Stefano Evangelista is Associate Professor of English at Oxford University and Fellow of Trinity College and of the Centre for British Studies of the Humboldt University (Berlin). He works on nineteenth-century English and comparative literature, and is especially interested in the reception of the classics and the relationship between literary and visual cultures. He is the author of British Aestheticism and Ancient Greece: Hellenism, Reception, Gods in Exile (2009) and the editor or co-editor of volumes on, among others, Oscar Wilde, Walter Pater, literature and sculpture in the fin de siècle, and literature and transnational space around 1900. His research on literary cosmopolitanism has been funded by the AHRC and the British Academy, and from 2018 to 2020 he ran the AHRC Decadence and Translation network alongside Matthew Creasy. His book Citizens of Nowhere: Literary Cosmopolitanism in the English Fin de Siècle is due to be published next year.

David Finkelstein is a cultural historian who published over 70 books, essays and refereed journal articles in areas related to nineteenth-century cultural history, print culture and media history, several of which have won awards.

Richard Hibbitt is Senior Lecturer in French and Comparative Literature at the University of Leeds, where he co-directs the Centre for World Literatures. His research interests are in the fin-de-siècle, cultural exchange, and poetics. He is the co-editor of the journal Comparative Critical Studies. More information can be found on his webpage: 

Linda K. Hughes is Addie Levy Professor of Literature at Texas Christian University. She specializes in historical media studies (poetry, periodicals, serial fiction); gender and women’s studies; and transnationality. She has recently edited The Cambridge Companion to Victorian Women’s Poetry (Cambridge, 2019) and contributed a chapter entitled “Enclosing Forms, Opening Spaces: the 1880s Fixed-Verse Revival” to Nineteenth Century Literature in Transition: The 1880s, ed. Penny Fielding and Andrew Taylor (Cambridge University Press, 2020). Her essay “Vernon Lee:  Slow Serialist and Journalist at the Fin de Siècle” is forthcoming in Victorian Literature and Culture. Vernon Lee is also the focus of chapter 8 of her forthcoming monograph from Cambridge University Press, Victorian Women Writers and the Other Germany: Cross-Cultural Freedoms and Female Opportunity (2022).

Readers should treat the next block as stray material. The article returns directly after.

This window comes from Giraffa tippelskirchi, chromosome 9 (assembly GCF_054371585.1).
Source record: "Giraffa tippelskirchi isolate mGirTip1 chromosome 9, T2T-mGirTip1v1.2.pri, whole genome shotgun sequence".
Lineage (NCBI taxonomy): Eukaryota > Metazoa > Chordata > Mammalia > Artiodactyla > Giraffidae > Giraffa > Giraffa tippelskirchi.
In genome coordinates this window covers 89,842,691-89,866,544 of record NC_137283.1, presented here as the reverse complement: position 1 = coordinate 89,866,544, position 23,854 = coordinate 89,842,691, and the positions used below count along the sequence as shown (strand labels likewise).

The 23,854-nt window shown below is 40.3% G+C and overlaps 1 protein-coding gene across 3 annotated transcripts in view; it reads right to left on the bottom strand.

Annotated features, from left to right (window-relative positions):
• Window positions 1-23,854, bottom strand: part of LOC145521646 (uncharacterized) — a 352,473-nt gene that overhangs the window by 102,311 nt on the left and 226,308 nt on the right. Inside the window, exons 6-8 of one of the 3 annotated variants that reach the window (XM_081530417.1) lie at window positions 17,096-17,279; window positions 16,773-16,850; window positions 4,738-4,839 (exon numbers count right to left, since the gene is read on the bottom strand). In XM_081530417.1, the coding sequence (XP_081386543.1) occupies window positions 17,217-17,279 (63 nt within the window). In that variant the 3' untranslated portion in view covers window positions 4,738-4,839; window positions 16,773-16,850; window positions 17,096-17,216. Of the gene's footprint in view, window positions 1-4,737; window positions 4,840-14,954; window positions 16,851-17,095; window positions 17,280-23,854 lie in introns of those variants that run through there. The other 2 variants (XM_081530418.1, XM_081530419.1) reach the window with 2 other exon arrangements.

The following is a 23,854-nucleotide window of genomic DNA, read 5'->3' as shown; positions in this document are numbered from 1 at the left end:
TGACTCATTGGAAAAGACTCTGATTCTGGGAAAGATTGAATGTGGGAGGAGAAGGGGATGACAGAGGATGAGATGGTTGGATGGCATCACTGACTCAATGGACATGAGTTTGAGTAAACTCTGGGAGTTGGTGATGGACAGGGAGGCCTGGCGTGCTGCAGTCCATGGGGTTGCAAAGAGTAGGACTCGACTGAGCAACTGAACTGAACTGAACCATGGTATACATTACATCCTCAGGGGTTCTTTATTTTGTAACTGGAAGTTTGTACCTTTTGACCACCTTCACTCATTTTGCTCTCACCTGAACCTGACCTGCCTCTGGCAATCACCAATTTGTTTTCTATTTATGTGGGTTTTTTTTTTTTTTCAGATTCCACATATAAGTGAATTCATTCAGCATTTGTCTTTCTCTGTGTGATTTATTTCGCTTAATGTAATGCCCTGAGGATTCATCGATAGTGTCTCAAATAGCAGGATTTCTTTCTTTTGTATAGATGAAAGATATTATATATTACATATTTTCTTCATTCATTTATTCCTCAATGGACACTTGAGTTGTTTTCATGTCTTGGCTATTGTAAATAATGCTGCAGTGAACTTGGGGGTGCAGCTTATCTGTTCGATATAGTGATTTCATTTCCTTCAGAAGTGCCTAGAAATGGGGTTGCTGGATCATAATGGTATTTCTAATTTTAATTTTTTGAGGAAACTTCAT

Lorraine Janzen Kooistra is Professor of English at Ryerson University in Toronto and Fellow of the Royal Society of Canada. Her research focuses on Victorian illustrated books and periodicals and digital editing and remediation. Recent publications include “Clemence Housman’s The Were-Wolf: Querying Transgression, Seeking Trans/Formation” for a special issue on Trans Victorians in Victorian Review; “Victorian Women Wood Engravers: The Case of Clemence Housman” in Edinburgh Companion to Women, Periodicals and Print Culture in Britain, 1830s-1900s: The Victorian Period, edited by Alexis Easley, Clare Gill and Beth Rodgers; and “Floating Worlds: Wood Engraving and Women’s Poetry” in the Cambridge Companion to Victorian Women’s Poetry, edited by Linda K. Hughes. She is Principal Investigator of Yellow Nineties 2.0, a peer-reviewed electronic resource dedicated to the study of fin-de-siècle little magazines in the context of their production and reception, augmented by scholarly essays and biographies. The Y90s digital edition of the Celtic Revival magazine The Evergreen (1895-1896/7) enables users to study the international connections and cosmopolitan vision of its publisher, Patrick Geddes, and its contributors from Scotland, the continent, and beyond.

Charlotte Lauder (University of Strathclyde)

Alex Murray is a senior lecturer in English at Queen’s University Belfast. He is currently completing a monograph, Decadent Conservatism: Aesthetics, Politics, and the Past,  under contract with Oxford University Press, and editing, with Sarah Parker, Michael Field’s For That Moment Only and Other Prose Works for the MHRA’s Jewelled Tortoise series. Other recent publications include the edited collections Decadence: A Literary History (Cambridge UP, 2020), and with Kate Hext Decadence in the Age of Modernism (Johns Hopkins UP, 2019).

Bob Nicholson (Edge Hill University)

Fraser Riddell (Durham University)